The outcome of the Western Australia court case won't change certification standardsJune 3, 2014 3:20am
The Supreme Court case between Western Australian farmers Steve Marsh and Michael Baxter opened a fresh can of worms after the ruling last Wednesday.
Because the Australian organic standard considers cross pollination to be contamination, the disagreement between the GM and organic sectors on the rules and legal protection of the respective industries has flared.
While GM foods are legal, the consumer demand for organic food is noticeable and the Australian Organic Market Report found 62 per cent of organic consumers bought organic because it was non-GM.
Australia is the only country with an organic certification standard that requires organic foods to be 100 per cent GM-free.
Australian Organic’s chairman Andrew Monk said the organisation would stand behind the Australian certified organic standard and the organisation wanted to see a review of the laws and codes of GM production.
He said increasing land buffer zones between properties and changing harvesting practices would help reduce genetic contamination risks.
‘‘Unfortunately GM technology has imposed some significant additional risk management and testing requirements on the organic sector,’’ Dr Monk said.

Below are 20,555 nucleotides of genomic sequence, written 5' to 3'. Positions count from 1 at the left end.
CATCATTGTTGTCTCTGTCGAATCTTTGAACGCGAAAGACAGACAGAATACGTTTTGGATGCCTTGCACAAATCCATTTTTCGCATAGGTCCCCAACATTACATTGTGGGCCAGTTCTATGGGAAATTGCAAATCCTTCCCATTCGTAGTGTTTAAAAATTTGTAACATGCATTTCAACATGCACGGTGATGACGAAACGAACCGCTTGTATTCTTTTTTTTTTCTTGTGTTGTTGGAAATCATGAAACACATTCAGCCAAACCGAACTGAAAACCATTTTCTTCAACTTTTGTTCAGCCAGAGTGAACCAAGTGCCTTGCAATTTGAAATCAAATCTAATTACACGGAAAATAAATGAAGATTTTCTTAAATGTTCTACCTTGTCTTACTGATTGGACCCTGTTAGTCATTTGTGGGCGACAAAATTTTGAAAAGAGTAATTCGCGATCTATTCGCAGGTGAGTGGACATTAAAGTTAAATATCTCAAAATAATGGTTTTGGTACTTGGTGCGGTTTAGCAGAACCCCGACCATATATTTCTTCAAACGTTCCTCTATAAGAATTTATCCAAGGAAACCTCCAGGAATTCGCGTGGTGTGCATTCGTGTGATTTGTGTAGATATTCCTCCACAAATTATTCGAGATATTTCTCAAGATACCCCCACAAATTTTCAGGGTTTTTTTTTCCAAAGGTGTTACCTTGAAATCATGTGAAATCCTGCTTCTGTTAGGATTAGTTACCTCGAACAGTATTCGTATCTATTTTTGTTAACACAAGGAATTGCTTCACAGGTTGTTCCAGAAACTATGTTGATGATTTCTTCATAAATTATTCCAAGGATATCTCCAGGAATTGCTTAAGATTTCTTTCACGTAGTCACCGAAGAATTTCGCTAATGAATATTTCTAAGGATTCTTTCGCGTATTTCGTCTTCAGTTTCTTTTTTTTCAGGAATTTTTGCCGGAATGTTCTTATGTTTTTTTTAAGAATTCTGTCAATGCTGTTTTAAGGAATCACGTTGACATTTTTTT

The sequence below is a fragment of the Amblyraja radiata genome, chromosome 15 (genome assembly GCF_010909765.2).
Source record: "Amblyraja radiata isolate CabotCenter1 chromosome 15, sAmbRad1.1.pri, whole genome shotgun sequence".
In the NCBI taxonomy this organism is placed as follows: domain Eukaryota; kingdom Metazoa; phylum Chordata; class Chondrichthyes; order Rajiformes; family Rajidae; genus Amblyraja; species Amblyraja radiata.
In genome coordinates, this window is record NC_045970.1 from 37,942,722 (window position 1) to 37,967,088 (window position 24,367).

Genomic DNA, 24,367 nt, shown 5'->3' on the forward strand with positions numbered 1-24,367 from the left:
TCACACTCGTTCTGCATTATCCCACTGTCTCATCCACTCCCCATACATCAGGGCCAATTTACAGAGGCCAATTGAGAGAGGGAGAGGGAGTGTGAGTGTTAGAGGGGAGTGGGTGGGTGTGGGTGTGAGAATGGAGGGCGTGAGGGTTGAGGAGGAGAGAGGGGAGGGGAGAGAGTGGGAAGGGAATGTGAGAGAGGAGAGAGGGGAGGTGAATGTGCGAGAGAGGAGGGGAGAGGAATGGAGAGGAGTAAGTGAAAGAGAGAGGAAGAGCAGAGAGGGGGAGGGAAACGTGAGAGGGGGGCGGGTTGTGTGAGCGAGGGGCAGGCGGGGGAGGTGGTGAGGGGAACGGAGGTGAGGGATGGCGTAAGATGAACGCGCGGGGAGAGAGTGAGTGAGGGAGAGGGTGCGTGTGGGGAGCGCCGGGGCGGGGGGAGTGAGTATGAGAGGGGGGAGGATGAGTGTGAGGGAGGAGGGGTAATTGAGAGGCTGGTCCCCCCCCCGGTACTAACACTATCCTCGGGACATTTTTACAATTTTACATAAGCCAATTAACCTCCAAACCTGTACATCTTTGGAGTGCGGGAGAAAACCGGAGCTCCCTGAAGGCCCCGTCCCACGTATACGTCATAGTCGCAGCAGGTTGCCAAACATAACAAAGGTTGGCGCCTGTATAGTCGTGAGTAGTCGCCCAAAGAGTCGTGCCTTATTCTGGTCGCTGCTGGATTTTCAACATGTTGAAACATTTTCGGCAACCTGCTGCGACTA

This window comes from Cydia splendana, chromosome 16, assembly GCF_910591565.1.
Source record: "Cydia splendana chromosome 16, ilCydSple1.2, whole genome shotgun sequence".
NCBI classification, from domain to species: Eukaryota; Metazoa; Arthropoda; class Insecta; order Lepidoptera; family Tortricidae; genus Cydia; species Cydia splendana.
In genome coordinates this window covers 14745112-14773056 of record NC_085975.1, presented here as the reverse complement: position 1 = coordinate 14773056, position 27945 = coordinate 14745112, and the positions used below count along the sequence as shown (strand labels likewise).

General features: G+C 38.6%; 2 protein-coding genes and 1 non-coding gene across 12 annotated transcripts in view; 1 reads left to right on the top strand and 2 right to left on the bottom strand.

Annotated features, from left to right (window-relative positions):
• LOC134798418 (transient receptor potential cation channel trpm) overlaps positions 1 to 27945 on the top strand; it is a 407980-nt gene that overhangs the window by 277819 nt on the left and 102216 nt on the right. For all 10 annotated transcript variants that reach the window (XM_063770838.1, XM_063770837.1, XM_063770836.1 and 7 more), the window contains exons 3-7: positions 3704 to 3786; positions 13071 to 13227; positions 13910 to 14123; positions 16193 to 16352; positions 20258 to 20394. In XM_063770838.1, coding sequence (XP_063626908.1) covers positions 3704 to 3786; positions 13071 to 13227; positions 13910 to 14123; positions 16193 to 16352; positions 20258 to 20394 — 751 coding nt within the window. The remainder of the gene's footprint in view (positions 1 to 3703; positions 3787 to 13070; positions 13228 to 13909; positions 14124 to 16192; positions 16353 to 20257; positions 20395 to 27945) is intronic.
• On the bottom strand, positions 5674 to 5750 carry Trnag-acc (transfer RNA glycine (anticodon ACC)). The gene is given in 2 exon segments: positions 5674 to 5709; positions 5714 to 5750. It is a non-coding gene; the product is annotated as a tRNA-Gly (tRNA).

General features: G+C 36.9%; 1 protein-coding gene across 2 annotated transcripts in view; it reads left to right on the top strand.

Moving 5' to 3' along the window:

‘‘GM testing has joined the ranks of the pesticide and herbicide tests that we already do.’’
He said Australian Organic would continue to stand by its Australian Certified Organic Standard which prohibited GM materials.
‘‘Growing food without synthetic chemicals, without cages and without the use of hormones, antibiotics and GM is not an ideology,’’ Dr Monk said.
‘‘It’s not ideological to meet consumer expectations, it’s good business sense.’’
According to IBISWorld, organic farming was one of Australia’s best performing agricultural industries and expected to grow 50 per cent due to customer demand in the next five years.
Mooroopna Park Primary School principal Hayden Beaton has wasted no time improved his former school's student numbers.
The Yarrawonga Chronicle and Travel and Cruise Yarrawonga are offering shoppers a chance to win an incredible cruise package this summer.
Last week Victorian Collections passed a major milestone, with the 50000th historical object record from the state’s heritage collections uploaded to the site.
Echuca branch of the Ulysses Club is carrying out its annual toy run on November 29.
Rochester Secondary College student Georgia Mundie will perform at an Equitana exhibition in Melbourne.
Fourteen parties and 37 candidates will contest the Northern Victoria Region for the Victorian upper house at the November 29 election, with the Democratic Labour Party (DLP) claiming the top billing on the ballot paper.
Playgroup of the Month for November.
Andrew Richardson and Matt Jackson have been appointed co-coaches of Finley's senior football side.
Two new Neighbourhood Safer Places for the Pyalong and Tooborac communities have been announced.
Runners from the Sri Chinmoy Peace Oneness-Home Peace Run visit local students to share message of goodwill.
Deniliquin’s Luke Harrington is hoping to start a horse riding club for people with a disability.
South African course builder Brian Lavery, now based in Melbourne, set a testing track for the Hunter Group World Cup Showjumping Qualifier on Saturday that brought some of the sport’s big names undone.
Scott Upston had a decorated career as a paralympic coach before moving to Benalla this year.
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